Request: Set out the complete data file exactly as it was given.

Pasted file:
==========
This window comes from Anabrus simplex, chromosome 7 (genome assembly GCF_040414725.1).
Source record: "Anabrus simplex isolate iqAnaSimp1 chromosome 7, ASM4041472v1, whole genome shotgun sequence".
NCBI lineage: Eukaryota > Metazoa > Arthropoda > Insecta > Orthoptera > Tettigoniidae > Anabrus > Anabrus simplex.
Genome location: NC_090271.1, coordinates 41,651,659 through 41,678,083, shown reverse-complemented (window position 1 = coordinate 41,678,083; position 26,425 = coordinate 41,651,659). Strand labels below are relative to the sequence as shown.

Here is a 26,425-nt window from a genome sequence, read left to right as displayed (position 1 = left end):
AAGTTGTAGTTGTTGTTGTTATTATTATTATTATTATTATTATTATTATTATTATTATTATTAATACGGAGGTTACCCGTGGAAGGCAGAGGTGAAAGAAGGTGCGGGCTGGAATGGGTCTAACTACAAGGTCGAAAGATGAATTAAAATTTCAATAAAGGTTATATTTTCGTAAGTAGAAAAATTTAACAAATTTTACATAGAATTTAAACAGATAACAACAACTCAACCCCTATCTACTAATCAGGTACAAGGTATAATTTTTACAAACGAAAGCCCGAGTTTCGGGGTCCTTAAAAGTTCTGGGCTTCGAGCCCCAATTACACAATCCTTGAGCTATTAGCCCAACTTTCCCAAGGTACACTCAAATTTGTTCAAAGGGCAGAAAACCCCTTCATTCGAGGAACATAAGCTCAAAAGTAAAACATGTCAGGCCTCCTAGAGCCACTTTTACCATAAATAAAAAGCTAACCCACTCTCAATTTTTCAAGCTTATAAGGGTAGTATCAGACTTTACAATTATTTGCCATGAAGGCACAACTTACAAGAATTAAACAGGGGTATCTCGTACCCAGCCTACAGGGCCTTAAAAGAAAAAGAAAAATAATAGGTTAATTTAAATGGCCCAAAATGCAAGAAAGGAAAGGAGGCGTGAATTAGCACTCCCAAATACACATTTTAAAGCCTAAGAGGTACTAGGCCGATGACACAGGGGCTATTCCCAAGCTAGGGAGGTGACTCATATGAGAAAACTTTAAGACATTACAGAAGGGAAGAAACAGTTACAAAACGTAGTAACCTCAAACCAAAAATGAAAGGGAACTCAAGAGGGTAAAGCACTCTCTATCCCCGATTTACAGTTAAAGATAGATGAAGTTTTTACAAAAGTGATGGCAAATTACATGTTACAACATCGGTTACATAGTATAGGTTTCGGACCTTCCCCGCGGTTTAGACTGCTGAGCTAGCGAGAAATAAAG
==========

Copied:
This window comes from Anabrus simplex, chromosome 7 (genome assembly GCF_040414725.1).
Source record: "Anabrus simplex isolate iqAnaSimp1 chromosome 7, ASM4041472v1, whole genome shotgun sequence".
NCBI lineage: Eukaryota > Metazoa > Arthropoda > Insecta > Orthoptera > Tettigoniidae > Anabrus > Anabrus simplex.
Genome location: NC_090271.1, coordinates 41,651,659 through 41,678,083, shown reverse-complemented (window position 1 = coordinate 41,678,083; position 26,425 = coordinate 41,651,659). Strand labels below are relative to the sequence as shown.

Here is a 26,425-nt window from a genome sequence, read left to right as displayed (position 1 = left end):
AAGTTGTAGTTGTTGTTGTTATTATTATTATTATTATTATTATTATTATTATTATTATTATTAATACGGAGGTTACCCGTGGAAGGCAGAGGTGAAAGAAGGTGCGGGCTGGAATGGGTCTAACTACAAGGTCGAAAGATGAATTAAAATTTCAATAAAGGTTATATTTTCGTAAGTAGAAAAATTTAACAAATTTTACATAGAATTTAAACAGATAACAACAACTCAACCCCTATCTACTAATCAGGTACAAGGTATAATTTTTACAAACGAAAGCCCGAGTTTCGGGGTCCTTAAAAGTTCTGGGCTTCGAGCCCCAATTACACAATCCTTGAGCTATTAGCCCAACTTTCCCAAGGTACACTCAAATTTGTTCAAAGGGCAGAAAACCCCTTCATTCGAGGAACATAAGCTCAAAAGTAAAACATGTCAGGCCTCCTAGAGCCACTTTTACCATAAATAAAAAGCTAACCCACTCTCAATTTTTCAAGCTTATAAGGGTAGTATCAGACTTTACAATTATTTGCCATGAAGGCACAACTTACAAGAATTAAACAGGGGTATCTCGTACCCAGCCTACAGGGCCTTAAAAGAAAAAGAAAAATAATAGGTTAATTTAAATGGCCCAAAATGCAAGAAAGGAAAGGAGGCGTGAATTAGCACTCCCAAATACACATTTTAAAGCCTAAGAGGTACTAGGCCGATGACACAGGGGCTATTCCCAAGCTAGGGAGGTGACTCATATGAGAAAACTTTAAGACATTACAGAAGGGAAGAAACAGTTACAAAACGTAGTAACCTCAAACCAAAAATGAAAGGGAACTCAAGAGGGTAAAGCACTCTCTATCCCCGATTTACAGTTAAAGATAGATGAAGTTTTTACAAAAGTGATGGCAAATTACATGTTACAACATCGGTTACATAGTATAGGTTTCGGACCTTCCCCGCGGTTTAGACTGCTGAGCTAGCGAGAAATAAAG